Published by Macmillan Children's Books on October 20th 2015
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LO-MELKHIIN KILLED THREE HUNDRED GIRLS before he came to her village, looking for a wife. When she sees the dust cloud on the horizon, she knows he has arrived. She knows he will want the loveliest girl: her sister. She vows she will not let her be next.
And so she is taken in her sister’s place, and she believes death will soon follow. Lo-Melkhiin’s court is a dangerous palace filled with pretty things: intricate statues with wretched eyes, exquisite threads to weave the most beautiful garments. She sees everything as if for the last time. But the first sun rises and sets, and she is not dead. Night after night, Lo-Melkhiin comes to her and listens to the stories she tells, and day after day she is awoken by the sunrise. Exploring the palace, she begins to unlock years of fear that have tormented and silenced a kingdom. Lo-Melkhiin was not always a cruel ruler. Something went wrong.
Far away, in their village, her sister is mourning. Through her pain, she calls upon the desert winds, conjuring a subtle unseen magic, and something besides death stirs the air.
Back at the palace, the words she speaks to Lo-Melkhiin every night are given a strange life of their own. Little things, at first: a dress from home, a vision of her sister. With each tale she spins, her power grows. Soon she dreams of bigger, more terrible magic: power enough to save a king, if she can put an end to the rule of a monster.
If you’re looking for magic in a One Thousand And One Nights retelling then this is it. Super feminist and full of fire and passion. If you’re looking for a blood-boiling romance story, this isn’t it though. I hate to admit that I was looking for a few more smooches. If that’s what you’re after The Wrath and The Dawn may be a better fit for you. But in all other aspects A Thousand Nights is a tighter, better constructed story with stunning writing and great, consistent characterisation.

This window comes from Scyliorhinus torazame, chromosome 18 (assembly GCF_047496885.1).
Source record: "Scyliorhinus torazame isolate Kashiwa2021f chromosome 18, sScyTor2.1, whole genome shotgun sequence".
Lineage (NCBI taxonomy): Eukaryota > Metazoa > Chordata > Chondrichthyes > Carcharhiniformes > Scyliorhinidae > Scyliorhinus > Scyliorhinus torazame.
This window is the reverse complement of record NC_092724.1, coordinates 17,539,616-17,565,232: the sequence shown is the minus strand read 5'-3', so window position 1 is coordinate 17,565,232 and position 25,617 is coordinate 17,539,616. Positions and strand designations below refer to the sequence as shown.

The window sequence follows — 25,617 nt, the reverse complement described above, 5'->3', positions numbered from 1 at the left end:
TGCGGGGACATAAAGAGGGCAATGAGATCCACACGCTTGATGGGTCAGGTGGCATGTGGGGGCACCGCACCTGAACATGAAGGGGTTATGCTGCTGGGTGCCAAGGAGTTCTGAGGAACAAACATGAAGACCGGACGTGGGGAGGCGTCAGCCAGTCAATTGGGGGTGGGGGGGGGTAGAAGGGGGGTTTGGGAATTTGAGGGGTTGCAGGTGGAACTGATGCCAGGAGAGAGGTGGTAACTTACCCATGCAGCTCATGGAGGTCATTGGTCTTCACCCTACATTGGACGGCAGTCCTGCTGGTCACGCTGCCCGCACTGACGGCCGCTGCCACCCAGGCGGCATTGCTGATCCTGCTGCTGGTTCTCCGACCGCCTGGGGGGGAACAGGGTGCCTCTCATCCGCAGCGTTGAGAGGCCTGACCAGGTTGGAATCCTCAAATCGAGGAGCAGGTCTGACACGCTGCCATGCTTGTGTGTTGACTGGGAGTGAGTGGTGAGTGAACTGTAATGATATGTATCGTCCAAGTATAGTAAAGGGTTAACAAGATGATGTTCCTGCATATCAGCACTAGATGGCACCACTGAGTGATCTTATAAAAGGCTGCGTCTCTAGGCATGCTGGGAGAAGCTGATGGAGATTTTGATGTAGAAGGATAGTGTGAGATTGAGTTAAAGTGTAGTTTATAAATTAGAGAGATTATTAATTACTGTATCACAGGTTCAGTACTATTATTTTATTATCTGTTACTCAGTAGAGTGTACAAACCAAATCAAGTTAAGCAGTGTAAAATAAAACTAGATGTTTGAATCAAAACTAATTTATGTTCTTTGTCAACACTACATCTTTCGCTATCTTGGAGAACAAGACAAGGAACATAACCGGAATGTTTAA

Our unnamed protagonist rescues her sister from the clutches of a wicked king by offering herself instead. The king, Lo Melkhiin, kills all his brides, usually after the first night. Yet our protagonist manages to evade death through her story telling and her own brand of magic. But she is never safe and the story of her continued survival is a harrowing, intense battle between her demon-possessed husband and her better nature.
Things that I loved:
The relationship between our protagonist and her sister.
The story construction whose pacing is never fast but always appropriate to the narrative.
The cover (OMG THE EDITION I HAVE IS FUCKING STUNNING, GUYS.)
Things that I didn’t like:
This book is marketed as “The Most Dangerous Love Story Ever Told” and that is just a lie. The only love is between the protagonist and her sister. This is not a love story, it’s a survival story and in many ways that’s more appropriate, but leaves the ending bitter sweet.
The stunning, evocative imagery and world building is enough to wring squees of delight out of me.
All up I highly recommend this amazing feminist retelling of One Thousand and One Nights for those out there who love a good story.